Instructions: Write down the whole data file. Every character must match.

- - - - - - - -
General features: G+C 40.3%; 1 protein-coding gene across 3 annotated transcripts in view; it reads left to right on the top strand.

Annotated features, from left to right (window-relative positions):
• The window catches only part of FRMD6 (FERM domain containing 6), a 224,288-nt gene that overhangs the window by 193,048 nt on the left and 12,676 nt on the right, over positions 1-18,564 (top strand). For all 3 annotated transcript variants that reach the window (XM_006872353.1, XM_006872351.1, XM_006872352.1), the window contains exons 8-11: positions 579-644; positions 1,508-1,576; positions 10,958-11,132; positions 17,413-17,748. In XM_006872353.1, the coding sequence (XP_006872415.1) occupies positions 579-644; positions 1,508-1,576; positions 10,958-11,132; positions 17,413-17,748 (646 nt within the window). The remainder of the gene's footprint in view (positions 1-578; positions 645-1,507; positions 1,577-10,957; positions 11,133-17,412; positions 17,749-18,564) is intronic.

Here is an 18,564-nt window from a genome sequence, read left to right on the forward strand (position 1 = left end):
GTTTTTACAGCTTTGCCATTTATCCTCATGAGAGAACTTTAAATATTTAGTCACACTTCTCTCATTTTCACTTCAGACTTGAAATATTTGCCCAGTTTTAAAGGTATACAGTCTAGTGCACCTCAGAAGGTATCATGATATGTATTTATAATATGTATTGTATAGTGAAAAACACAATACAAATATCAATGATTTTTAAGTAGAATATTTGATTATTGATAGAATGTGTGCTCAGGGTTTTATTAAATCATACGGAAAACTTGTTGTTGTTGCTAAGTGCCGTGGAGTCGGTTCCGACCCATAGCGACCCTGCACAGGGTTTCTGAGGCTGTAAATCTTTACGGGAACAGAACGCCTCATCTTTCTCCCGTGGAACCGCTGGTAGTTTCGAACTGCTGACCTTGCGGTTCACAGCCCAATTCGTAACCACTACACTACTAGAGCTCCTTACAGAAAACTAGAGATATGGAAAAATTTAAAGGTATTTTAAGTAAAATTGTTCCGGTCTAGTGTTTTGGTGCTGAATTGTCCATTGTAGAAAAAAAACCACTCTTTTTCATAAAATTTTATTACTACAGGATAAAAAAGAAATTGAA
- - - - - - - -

General features: G+C 40.3%; 1 protein-coding gene across 3 annotated transcripts in view; it reads left to right on the top strand.

Annotated features, from left to right (window-relative positions):
• The window catches only part of FRMD6 (FERM domain containing 6), a 224,288-nt gene that overhangs the window by 193,048 nt on the left and 12,676 nt on the right, over positions 1-18,564 (top strand). For all 3 annotated transcript variants that reach the window (XM_006872353.1, XM_006872351.1, XM_006872352.1), the window contains exons 8-11: positions 579-644; positions 1,508-1,576; positions 10,958-11,132; positions 17,413-17,748. In XM_006872353.1, the coding sequence (XP_006872415.1) occupies positions 579-644; positions 1,508-1,576; positions 10,958-11,132; positions 17,413-17,748 (646 nt within the window). The remainder of the gene's footprint in view (positions 1-578; positions 645-1,507; positions 1,577-10,957; positions 11,133-17,412; positions 17,749-18,564) is intronic.

Here is an 18,564-nt window from a genome sequence, read left to right on the forward strand (position 1 = left end):
GTTTTTACAGCTTTGCCATTTATCCTCATGAGAGAACTTTAAATATTTAGTCACACTTCTCTCATTTTCACTTCAGACTTGAAATATTTGCCCAGTTTTAAAGGTATACAGTCTAGTGCACCTCAGAAGGTATCATGATATGTATTTATAATATGTATTGTATAGTGAAAAACACAATACAAATATCAATGATTTTTAAGTAGAATATTTGATTATTGATAGAATGTGTGCTCAGGGTTTTATTAAATCATACGGAAAACTTGTTGTTGTTGCTAAGTGCCGTGGAGTCGGTTCCGACCCATAGCGACCCTGCACAGGGTTTCTGAGGCTGTAAATCTTTACGGGAACAGAACGCCTCATCTTTCTCCCGTGGAACCGCTGGTAGTTTCGAACTGCTGACCTTGCGGTTCACAGCCCAATTCGTAACCACTACACTACTAGAGCTCCTTACAGAAAACTAGAGATATGGAAAAATTTAAAGGTATTTTAAGTAAAATTGTTCCGGTCTAGTGTTTTGGTGCTGAATTGTCCATTGTAGAAAAAAAACCACTCTTTTTCATAAAATTTTATTACTACAGGATAAAAAAGAAATTGAA